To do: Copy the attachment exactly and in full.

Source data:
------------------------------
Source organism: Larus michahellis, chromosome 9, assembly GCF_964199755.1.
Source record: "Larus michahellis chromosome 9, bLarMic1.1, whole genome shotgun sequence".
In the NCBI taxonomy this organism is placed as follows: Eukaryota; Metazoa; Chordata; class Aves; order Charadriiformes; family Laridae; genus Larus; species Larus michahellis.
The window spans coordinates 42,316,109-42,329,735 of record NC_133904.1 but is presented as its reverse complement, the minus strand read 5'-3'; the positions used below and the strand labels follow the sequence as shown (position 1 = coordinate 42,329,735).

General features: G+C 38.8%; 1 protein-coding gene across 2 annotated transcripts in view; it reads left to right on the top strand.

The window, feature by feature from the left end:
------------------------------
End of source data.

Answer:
Source organism: Larus michahellis, chromosome 9, assembly GCF_964199755.1.
Source record: "Larus michahellis chromosome 9, bLarMic1.1, whole genome shotgun sequence".
In the NCBI taxonomy this organism is placed as follows: Eukaryota; Metazoa; Chordata; class Aves; order Charadriiformes; family Laridae; genus Larus; species Larus michahellis.
The window spans coordinates 42,316,109-42,329,735 of record NC_133904.1 but is presented as its reverse complement, the minus strand read 5'-3'; the positions used below and the strand labels follow the sequence as shown (position 1 = coordinate 42,329,735).

General features: G+C 38.8%; 1 protein-coding gene across 2 annotated transcripts in view; it reads left to right on the top strand.

The window, feature by feature from the left end: